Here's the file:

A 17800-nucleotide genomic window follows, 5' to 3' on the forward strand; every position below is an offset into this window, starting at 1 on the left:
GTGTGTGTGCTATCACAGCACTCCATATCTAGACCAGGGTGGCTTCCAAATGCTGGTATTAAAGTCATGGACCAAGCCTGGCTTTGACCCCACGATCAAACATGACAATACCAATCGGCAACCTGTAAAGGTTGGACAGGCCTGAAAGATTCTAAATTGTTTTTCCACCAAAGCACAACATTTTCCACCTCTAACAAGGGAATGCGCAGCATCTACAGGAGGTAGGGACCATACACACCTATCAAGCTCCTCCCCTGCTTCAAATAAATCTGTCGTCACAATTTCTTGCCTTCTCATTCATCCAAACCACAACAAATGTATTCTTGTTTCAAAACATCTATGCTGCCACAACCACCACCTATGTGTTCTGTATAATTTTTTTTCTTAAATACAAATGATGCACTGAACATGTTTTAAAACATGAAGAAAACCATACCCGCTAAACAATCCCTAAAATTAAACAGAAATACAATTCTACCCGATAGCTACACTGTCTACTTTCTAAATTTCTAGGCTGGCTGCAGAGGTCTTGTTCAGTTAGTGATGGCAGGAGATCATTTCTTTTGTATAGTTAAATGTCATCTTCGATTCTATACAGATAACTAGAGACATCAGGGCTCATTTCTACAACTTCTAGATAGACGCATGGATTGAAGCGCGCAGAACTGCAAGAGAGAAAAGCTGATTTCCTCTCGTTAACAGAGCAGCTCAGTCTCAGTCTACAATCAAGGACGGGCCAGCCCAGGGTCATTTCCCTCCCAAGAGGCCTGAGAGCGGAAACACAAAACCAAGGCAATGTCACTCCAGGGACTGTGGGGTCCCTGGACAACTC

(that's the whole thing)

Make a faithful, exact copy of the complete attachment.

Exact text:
A 17800-nucleotide genomic window follows, 5' to 3' on the forward strand; every position below is an offset into this window, starting at 1 on the left:
GTGTGTGTGCTATCACAGCACTCCATATCTAGACCAGGGTGGCTTCCAAATGCTGGTATTAAAGTCATGGACCAAGCCTGGCTTTGACCCCACGATCAAACATGACAATACCAATCGGCAACCTGTAAAGGTTGGACAGGCCTGAAAGATTCTAAATTGTTTTTCCACCAAAGCACAACATTTTCCACCTCTAACAAGGGAATGCGCAGCATCTACAGGAGGTAGGGACCATACACACCTATCAAGCTCCTCCCCTGCTTCAAATAAATCTGTCGTCACAATTTCTTGCCTTCTCATTCATCCAAACCACAACAAATGTATTCTTGTTTCAAAACATCTATGCTGCCACAACCACCACCTATGTGTTCTGTATAATTTTTTTTCTTAAATACAAATGATGCACTGAACATGTTTTAAAACATGAAGAAAACCATACCCGCTAAACAATCCCTAAAATTAAACAGAAATACAATTCTACCCGATAGCTACACTGTCTACTTTCTAAATTTCTAGGCTGGCTGCAGAGGTCTTGTTCAGTTAGTGATGGCAGGAGATCATTTCTTTTGTATAGTTAAATGTCATCTTCGATTCTATACAGATAACTAGAGACATCAGGGCTCATTTCTACAACTTCTAGATAGACGCATGGATTGAAGCGCGCAGAACTGCAAGAGAGAAAAGCTGATTTCCTCTCGTTAACAGAGCAGCTCAGTCTCAGTCTACAATCAAGGACGGGCCAGCCCAGGGTCATTTCCCTCCCAAGAGGCCTGAGAGCGGAAACACAAAACCAAGGCAATGTCACTCCAGGGACTGTGGGGTCCCTGGACAACTC